The next trait is dominance which really is the ability for one to assert themselves. You want that above zero—above the line. You will think you have interviewed Mr. or Ms. Perfect Recruiter and they are going to be at or below the line in dominance. Bluntly, when I took the test for myself, I was just slightly below zero.

Confrontation and assertiveness are not traits that are a natural trait for me. It is something I have had to train myself in through a ton of frustration and things not going my way.   Finally I had to say, “Well, I’m going to have to get stronger with my ability to confront,” or choose to continue to be mediocre both in management, leadership, and the ability to raise my billings.”

Very low assertiveness, meaning negative 5, 6, 10, is probably going to be too hard to train as a good recruiter.  If you have somebody with very low assertiveness or dominance on the DrakeP3, they are going to “buy” everything a candidate or client tells them, meaning if a client tells them, “We only pay 15%. We want a 6-month money back guarantee,” it’s going to be significantly harder, but not impossible, to naturally train them and have them evolve to the point where they can put up a sales argument to get that person to pay your terms.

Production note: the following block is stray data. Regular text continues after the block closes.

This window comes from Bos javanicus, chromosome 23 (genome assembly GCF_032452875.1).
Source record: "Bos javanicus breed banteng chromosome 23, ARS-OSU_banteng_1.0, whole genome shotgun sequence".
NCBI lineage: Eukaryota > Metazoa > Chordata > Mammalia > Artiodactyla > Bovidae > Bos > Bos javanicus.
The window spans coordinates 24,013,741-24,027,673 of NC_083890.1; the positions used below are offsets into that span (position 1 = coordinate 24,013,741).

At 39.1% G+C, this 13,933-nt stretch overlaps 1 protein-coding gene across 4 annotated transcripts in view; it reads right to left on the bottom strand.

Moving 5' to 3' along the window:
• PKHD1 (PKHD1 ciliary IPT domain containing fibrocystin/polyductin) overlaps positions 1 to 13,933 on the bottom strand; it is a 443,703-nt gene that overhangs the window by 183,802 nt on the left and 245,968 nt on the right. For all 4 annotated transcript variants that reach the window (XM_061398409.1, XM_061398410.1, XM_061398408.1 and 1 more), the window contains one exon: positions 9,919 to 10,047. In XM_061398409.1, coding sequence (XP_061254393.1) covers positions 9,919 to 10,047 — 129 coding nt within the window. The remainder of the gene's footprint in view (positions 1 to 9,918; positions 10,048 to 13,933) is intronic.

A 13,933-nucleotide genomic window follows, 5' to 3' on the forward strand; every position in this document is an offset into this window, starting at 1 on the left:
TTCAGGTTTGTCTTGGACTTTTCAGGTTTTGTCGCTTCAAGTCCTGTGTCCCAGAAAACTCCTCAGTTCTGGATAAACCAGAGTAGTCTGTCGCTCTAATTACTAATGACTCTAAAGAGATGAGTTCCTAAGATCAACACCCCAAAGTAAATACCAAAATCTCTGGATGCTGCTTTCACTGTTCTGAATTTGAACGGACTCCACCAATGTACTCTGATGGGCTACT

The other trait measured is conformity. You want this trait below-zero, meaning somebody that is very, very high in conformity. If you gave them six steps and step 3 wasn’t present, they might stop at step 2 going, “I don’t know how to move forward.” Somebody lower in conformity, a little bit lower in conformity, figures out a way around things and gets a little bit creative on solutions. Very, very non-conformist could be somewhat passive/aggressive and take your training and then decide, “Screw it. I know a better way than Blaine to do this work. I’m going to do it my own way.” So, you don’t want too low, but you want that below zero.

Low patience is the next desired trait. If I leave a recruiter leaves a message and you say you’ll call me back sometime next week and I check in with that recruiter and they say, “Well, what’s going on with Joe? He said he might call me back sometime next week.” Well, it is sometime next week.” “Yeah, well, it’s still not the end of the week.” They are extremely patient and very high patience is not a good formula for recruiting. Generally, you want them in the negative numbers.